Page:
I am used to a LAMP (Linux, Apache, MySQL, PHP) stack, but occasionally I must use a WAMP (Windows ...) stack to meet certain client requirements.

I haven't run into any significant differences, but I'm seeing this requirement more and more, with applications that are becoming more demanding and complex.

  • What should I watch out for between the two, or can I fully expect them to behave the same?

Please don't comment on the choice of stack or OS, I just need a list of gotchas moving from one to the other and vice versa.


5 Answers 5


The following come to mind:

  • Case Sensitivity. Windows is case insensitive, while Linux is case sensitive.
  • Path separator. Windows uses ";", Linux uses ":"
  • Directory separator. Windows uses "", Linux uses "/"

As far as directory separator goes, PHP has the DIRECTORY_SEPARATOR constant, I've found that always using the Linux variant "/" to be more convenient as it works in both Linux and Windows.


Default settings are different in MySQL between the two platforms, particularly around case sensitivity of table names. Make sure you are perfect about either using all lower case table names, or always getting the case just right in the queries.

PHP's mail() function is quite a bit different under Windows from Linux. If you make heavy use of its features you should read the manual carefully. Many of the file system functions are also different because of system behaviors (like rename()). In general any function that interacts with the OS itself you will probably want to review the manual page for comments about behavior under Windows.

  • Good catch on the mail function!
    – Adam Davis
    Commented May 14, 2009 at 13:50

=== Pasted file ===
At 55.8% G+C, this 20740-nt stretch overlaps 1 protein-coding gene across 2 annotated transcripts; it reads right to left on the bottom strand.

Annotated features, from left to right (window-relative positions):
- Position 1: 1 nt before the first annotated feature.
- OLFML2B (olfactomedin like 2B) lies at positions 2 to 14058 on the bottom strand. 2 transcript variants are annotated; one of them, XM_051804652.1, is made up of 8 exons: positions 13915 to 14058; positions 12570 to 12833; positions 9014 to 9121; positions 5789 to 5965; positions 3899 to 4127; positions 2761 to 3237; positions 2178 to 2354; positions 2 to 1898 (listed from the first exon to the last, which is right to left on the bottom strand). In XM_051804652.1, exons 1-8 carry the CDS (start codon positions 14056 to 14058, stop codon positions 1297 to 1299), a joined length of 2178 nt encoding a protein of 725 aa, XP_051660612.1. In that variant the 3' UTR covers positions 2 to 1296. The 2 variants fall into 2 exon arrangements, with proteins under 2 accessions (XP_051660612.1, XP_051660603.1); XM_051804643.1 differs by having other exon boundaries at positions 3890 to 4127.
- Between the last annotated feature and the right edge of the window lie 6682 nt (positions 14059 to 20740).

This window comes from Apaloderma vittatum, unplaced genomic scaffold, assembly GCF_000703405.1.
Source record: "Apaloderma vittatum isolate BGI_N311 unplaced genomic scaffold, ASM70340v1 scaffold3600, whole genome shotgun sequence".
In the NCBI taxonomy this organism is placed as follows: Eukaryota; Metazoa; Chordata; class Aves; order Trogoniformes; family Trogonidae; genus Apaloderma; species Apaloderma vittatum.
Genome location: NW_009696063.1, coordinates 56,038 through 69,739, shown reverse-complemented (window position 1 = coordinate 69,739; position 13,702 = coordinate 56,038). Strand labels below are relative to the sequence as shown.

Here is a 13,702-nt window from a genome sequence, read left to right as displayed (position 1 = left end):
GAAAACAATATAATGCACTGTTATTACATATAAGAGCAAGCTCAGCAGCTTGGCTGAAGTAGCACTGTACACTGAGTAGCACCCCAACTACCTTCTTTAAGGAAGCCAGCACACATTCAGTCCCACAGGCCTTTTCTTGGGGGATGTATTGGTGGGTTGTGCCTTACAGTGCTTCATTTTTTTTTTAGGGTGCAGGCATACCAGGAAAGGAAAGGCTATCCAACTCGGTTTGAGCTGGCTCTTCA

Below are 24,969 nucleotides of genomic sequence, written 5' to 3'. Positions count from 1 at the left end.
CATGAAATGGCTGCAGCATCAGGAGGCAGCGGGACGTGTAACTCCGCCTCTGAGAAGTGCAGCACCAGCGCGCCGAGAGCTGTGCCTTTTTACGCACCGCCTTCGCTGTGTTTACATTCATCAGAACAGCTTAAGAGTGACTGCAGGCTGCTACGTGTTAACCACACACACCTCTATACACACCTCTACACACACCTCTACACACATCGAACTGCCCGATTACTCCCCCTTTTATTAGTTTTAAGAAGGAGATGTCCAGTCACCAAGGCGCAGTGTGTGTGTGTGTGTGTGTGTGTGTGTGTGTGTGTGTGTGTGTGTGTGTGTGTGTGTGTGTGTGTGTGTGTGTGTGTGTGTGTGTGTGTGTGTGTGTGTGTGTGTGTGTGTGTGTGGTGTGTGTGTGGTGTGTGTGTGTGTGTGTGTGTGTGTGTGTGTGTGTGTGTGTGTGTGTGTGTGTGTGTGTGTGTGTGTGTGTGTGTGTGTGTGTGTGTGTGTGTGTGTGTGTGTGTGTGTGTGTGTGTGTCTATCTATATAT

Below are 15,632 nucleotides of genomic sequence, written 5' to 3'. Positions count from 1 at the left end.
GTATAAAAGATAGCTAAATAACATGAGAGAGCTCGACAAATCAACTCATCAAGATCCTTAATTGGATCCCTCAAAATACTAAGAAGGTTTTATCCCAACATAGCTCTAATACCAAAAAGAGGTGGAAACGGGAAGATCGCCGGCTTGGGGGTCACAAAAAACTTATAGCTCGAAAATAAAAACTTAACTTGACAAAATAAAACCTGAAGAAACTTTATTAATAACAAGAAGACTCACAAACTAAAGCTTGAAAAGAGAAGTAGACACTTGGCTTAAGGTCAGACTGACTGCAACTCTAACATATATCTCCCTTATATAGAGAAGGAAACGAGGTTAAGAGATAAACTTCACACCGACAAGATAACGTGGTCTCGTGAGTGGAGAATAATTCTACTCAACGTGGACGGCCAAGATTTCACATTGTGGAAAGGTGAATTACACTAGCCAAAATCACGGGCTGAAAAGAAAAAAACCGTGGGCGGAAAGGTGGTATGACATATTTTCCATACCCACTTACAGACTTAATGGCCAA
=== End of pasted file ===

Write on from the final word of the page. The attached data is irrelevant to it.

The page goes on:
There are a few configuration differences in php.ini. Like your extensions will be dlls, you'll need to setup a default smtp server instead of relying on sendmail. It is kind of obvious when reading through the ini file though. I've seen the WIMP combo run just fine in production (so WAMP will be that much smoother). So I'd say it is mostly setup and configuration and maybe the existence of some extensions.


The directory separator thing has been mentioned, but an extra gotcha to watch out for:

On a LAMP machine, the separator is the same for both file system and web paths. On a LAMP machine, they're different. While this doesn't seem like it makes the situation much worse, I've dealt with more than a few web packages that discriminate between the file and web paths, but use the same separator constant for both (osCommerce, I'm looking at YOU.)

I've had lots of fun debugging that days after I thought I had all the path-insanity resolved.


Above the other items mentioned above, I have noted that $_SERVER["DOCUMENT_ROOT"] trails with a slash on windows, and not on linux.

Not a large issue, with nested includes/rewriting or even just linking css/js you'll need to check for a trailing slash act accordingly.

just because it was handy :) - I have a pre-written function.

function docroot() {
    $needle = '/';
    $haystack = $_SERVER["DOCUMENT_ROOT"];
    $length = strlen($needle);
    $end  = $length * -1; //negative

    if (substr($haystack, $end) === $needle) 
        return $_SERVER["DOCUMENT_ROOT"]; 
        return $_SERVER["DOCUMENT_ROOT"].'/';

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